By S. Makai Andrews, Contributing Writer
“We’re in a mass grave,” Oberst tells us, in the opening line to his new album Ruminations. The new album, consisting of ten songs, was written by Conor Oberst in two days after moving home to Omaha, Nebraska from New York, New York. The first song, “Tachycardia,” perfectly sets up the Oberst music we’ve all come to know. “She spills the coffee grounds, and the same thought hits her like cinder block: Life’s an odd job that she don’t got the nerve to quit.”
The album was written while Oberst was recovering from a health scare — a cyst in his brain. These songs allow the listener into his head at the time, with repeated mention of death, rain, sex, and home scattered throughout the melodies. His typical scratchy pitch remains the same, but in this album I’m jolted into a very different setting than his previous. This time his lyrics feel more urgent, like if he doesn’t get his words out everything will end right then and there.
The album tackles many elements of sickness and the emotional and physical toll it can take on a person. Being an artist who has suffered mentally time and time again, Oberst uses this album as a look into the physical elements of health. In the seventh song on the album, “A Little Uncanny,” Oberst sings, “I miss Christopher Hitchens, I miss Oliver Sacks, I miss poor Robin Williams, I miss Sylvia Plath.” These are all icons who died from an illness, some of the body and others of the mind. Hitchens and Sacks both had physical illnesses, while Williams and Plath both died by suicide. In Oberst’s old music of suicide and depression there was always a reminder that it was an internal illness. In this record we’re constantly reminded that there’s an even bigger threat, that a factor outside of his own head could kill him too.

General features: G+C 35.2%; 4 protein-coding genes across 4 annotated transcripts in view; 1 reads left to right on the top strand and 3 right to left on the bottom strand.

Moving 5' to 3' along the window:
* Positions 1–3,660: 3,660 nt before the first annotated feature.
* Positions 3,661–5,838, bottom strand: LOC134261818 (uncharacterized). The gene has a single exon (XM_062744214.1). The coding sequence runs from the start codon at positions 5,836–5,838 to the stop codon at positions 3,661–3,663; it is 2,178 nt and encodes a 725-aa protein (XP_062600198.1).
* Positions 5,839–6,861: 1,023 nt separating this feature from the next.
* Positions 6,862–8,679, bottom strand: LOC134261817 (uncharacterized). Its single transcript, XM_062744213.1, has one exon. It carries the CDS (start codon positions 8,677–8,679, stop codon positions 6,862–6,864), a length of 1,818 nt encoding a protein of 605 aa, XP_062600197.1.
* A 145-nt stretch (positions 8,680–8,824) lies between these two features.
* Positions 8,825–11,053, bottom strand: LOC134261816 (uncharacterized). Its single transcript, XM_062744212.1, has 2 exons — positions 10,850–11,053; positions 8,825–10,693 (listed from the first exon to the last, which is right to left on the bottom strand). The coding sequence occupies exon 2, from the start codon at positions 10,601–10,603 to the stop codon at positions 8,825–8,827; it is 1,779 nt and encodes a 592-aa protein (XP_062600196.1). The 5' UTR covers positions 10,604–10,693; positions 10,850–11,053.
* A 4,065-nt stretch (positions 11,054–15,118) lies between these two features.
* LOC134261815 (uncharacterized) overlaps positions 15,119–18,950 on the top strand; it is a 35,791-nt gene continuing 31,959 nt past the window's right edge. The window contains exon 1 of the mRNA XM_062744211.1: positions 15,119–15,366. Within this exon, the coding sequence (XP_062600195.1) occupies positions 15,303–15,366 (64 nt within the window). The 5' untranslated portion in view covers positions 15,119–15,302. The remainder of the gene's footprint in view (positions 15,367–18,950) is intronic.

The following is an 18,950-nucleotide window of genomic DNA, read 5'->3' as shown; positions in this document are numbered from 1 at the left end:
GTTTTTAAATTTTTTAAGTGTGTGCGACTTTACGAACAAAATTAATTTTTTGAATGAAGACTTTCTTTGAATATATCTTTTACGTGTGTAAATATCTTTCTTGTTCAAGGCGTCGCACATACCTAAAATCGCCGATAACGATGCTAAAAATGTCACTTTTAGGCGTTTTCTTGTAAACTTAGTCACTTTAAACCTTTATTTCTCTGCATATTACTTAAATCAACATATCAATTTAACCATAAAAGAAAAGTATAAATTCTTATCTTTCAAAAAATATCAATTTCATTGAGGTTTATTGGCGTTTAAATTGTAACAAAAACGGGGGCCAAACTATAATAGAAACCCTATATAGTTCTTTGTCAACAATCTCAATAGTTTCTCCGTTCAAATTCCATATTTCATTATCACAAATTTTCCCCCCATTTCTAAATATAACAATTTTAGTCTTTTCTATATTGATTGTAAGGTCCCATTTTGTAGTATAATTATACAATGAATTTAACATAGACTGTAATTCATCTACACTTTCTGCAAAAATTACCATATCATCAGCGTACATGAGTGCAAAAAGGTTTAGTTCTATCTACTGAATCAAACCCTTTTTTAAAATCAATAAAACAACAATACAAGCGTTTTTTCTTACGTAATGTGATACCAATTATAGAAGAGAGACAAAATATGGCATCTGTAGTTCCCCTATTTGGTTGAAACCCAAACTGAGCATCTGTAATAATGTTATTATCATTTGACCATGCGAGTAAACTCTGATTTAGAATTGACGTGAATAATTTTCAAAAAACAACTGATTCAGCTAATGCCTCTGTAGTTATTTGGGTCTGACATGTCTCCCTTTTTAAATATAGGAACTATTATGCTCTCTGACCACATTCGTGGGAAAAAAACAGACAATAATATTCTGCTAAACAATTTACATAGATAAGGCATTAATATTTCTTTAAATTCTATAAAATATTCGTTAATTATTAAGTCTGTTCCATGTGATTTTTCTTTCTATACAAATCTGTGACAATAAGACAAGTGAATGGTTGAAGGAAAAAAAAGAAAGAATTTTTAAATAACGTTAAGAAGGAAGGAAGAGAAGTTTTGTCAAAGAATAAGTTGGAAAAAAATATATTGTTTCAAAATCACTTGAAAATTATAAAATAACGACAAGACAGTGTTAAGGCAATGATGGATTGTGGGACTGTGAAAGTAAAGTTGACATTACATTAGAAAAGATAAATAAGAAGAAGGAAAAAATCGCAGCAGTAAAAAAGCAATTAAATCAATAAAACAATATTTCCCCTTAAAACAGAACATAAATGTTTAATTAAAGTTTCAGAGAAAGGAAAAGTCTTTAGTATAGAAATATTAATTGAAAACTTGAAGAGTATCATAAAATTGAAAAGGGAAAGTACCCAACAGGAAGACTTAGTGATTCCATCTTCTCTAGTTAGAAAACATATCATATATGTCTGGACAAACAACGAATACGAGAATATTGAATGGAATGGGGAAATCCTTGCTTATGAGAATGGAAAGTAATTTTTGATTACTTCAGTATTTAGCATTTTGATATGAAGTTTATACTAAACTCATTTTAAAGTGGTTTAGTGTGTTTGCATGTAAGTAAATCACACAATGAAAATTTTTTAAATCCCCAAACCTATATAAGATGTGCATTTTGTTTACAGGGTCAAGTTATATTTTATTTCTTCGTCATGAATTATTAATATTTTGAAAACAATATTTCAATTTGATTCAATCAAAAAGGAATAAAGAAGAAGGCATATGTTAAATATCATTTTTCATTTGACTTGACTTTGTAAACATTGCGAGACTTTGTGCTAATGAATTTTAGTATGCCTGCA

“A Little Uncanny” also serves as the song on the album that’s even close to being upbeat. The rest follows the same plateau of Oberst’s classic drawl. A combination of harmonica, guitar, and piano, the album is able to remain in the same constant. It’s closer to his older works in that he doesn’t play with synthesizers or big band instruments. He’s falling back on his early instruments, the ones that got him to the point in his career that he is now.
The final song on the album is “Till St. Dymphna Kicks Us Out.” St. Dymphna is known as the patron saint of all the nervous, emotionally disturbed, mentally ill, and all those who suffer neurologically. This song, along with containing some of the most beautiful lyric work in the album, brings me back to the original Oberst. The one who focuses so deeply on internal suffering. “Be careful with your headphones on. When you cross the FDR, don’t want to be a casualty before you make it to the bar. And hide your shapes and worried face…” The entire album follows the same mood of pain and fear but Oberst is able to twist his words and change up the melodies in a way that the message never feels tired or overused.
This album is filled with some of his best, most imaginative lyrics yet. There are constant shifts in story structure, melody, and rhyme that allow the listener to feel as though they’re scrambling to get their head above water as much as he was at the time. The momentum remains throughout the album, despite the constant shifts between the main guitars and pianos. Oberst is a master of his domain, able to remain current in a career that spans multiple decades. Oberst has a talent for tapping into universal pain — whether it’s illness, suffering, or sorrow. Oberst has opened himself up to an even wider audience than before in Ruminations that recounts the experience of both mental and physical injury.